Syria’s children will be a lost generation suffering not only from a life of violence and war, but a life of bleak opportunities.
As the Syrian War marks its sixth year, the humanitarian crisis has become worse than ever. Those paying the highest price of the conflict are children. With no place to go, it is estimated that at least 3.7 million children are displaced—that is 1 in all 3 Syrian children—according to UNICEF.
While it is easy to count the number of refugees, it is impossible to put a number on the cost of war that Syrian children are paying the ultimate price for. Surely, the loss of future growth, development and opportunities puts a terrible price on Syria’s next generation.
Continuous violence, displacement, lack of health care, school disruption, losing family members, and physical and psychological trauma are among the most common ailments children face. These children not only lose their childhood, but they are also robbed of a future.
Children are directly impacted by the war. According to UNICEF, boys as young as 7 years old are recruited by armed forces to fight on the front lines, often without parental consent. They receive military training, carry and maintain weapons, and are forced into combat—sometimes losing their limbs, sanity and even their lives on the battlefield.
Girls are also not immune to the effects of war. Since about 7 million Syrian children live in poverty, girls are often forced to marry young or are sent to work in unfavorable conditions, sometimes being exposed to sexual violence.
To protect their children, families send them away in search of a better life. As a result, more than 15,000 unaccompanied and separated children have crossed Syria’s border, according to UNICEF. Traveling alone, they are deprived of nutrition and basic health care, and often experience post-traumatic stress disorder (PTSD). Children suffering from PTSD often have severe depression, sleep deprivation and feelings of isolation and loneliness. Without proper support and medication, these children usually exhibit anti-social behavior and aggressiveness, which could have a lasting impact on their learning and integration into society.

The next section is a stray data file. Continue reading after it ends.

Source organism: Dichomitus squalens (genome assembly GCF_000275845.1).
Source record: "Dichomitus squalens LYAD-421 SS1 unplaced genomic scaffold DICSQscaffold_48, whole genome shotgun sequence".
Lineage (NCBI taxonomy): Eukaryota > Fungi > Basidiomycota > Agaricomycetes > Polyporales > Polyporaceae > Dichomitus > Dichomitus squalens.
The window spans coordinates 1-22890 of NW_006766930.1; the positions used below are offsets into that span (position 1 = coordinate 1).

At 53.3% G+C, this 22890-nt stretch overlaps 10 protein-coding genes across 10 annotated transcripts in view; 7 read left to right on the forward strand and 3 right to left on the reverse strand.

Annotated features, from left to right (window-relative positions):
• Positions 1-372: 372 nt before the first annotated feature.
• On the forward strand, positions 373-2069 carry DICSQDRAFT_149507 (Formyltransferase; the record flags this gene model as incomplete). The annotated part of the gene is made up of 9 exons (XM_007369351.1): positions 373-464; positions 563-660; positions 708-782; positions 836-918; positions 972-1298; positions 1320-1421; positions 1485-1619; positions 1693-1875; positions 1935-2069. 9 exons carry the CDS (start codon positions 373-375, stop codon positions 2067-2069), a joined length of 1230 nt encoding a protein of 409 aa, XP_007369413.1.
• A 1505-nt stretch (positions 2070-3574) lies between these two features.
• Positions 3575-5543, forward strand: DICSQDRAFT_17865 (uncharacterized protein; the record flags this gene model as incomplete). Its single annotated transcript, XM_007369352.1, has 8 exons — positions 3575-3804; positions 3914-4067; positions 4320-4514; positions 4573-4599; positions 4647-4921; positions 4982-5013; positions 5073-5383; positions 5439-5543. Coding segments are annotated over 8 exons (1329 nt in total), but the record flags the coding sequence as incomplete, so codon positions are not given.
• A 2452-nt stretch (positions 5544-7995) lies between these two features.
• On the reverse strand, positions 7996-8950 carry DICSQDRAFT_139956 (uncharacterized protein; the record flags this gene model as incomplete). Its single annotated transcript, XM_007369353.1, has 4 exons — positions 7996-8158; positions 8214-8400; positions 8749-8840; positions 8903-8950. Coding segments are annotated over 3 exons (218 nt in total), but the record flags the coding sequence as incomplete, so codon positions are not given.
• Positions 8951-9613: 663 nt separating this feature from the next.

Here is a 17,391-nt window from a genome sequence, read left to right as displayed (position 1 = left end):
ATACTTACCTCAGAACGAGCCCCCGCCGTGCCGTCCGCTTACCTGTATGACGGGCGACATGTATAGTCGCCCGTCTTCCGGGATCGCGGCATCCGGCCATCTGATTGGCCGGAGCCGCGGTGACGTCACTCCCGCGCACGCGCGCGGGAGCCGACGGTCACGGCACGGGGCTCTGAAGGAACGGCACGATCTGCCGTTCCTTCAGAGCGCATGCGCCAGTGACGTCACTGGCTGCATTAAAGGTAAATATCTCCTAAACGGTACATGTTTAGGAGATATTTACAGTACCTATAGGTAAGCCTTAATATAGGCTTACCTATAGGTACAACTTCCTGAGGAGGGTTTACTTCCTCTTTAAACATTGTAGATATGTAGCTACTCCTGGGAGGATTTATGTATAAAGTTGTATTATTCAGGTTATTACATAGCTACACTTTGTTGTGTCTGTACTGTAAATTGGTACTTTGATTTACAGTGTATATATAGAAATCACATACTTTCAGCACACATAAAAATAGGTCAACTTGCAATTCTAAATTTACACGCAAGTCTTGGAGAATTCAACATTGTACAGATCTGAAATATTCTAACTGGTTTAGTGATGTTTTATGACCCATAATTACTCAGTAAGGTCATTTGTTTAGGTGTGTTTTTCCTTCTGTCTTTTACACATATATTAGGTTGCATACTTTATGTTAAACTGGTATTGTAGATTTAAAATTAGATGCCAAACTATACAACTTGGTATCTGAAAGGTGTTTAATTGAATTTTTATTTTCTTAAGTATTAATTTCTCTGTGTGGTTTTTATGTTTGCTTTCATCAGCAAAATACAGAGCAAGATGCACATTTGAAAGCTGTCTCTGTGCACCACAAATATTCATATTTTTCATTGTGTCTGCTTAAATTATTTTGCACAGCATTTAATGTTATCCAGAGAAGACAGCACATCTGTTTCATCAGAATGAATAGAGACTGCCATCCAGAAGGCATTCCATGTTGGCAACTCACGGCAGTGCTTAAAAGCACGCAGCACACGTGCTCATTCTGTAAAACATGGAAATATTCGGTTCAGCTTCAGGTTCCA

Children who were born in the last six years know nothing but the devastating effects of war. Older children, however, remember a better life. Before the war, there was nearly 100% primary school enrollment and 72% secondary school enrollment, but times have changed. In 2016, UNICEF reported that 2.1 million children in Syria and 700,000 Syrian refugee children did not have access to education. While some schools remain open, many fear for their lives going to school.
Education plays a key role in securing a brighter future for Syrian refugee children. It protects them from being exploited by child labor, early marriage and recruited by armed groups.
Save the Children, an international nongovernmental organization that promotes children’s rights, provides relief and helps support children in developing countries, estimates that the cost of Syria’s future gross domestic product (GDP) if 2.8 million children never go back to school would be 5.4%, or $2.18 billion, annually.
If the conflict continues, Syria’s children will be a lost generation suffering not only from a life of violence and war, but a life of bleak opportunities. These children deserve to live a life of dignity and opportunity.
Let’s act now before it’s too late.
The views expressed in this article are the author’s own and do not necessarily reflect Fair Observer’s editorial policy.
Photo Credit: Jcarillet
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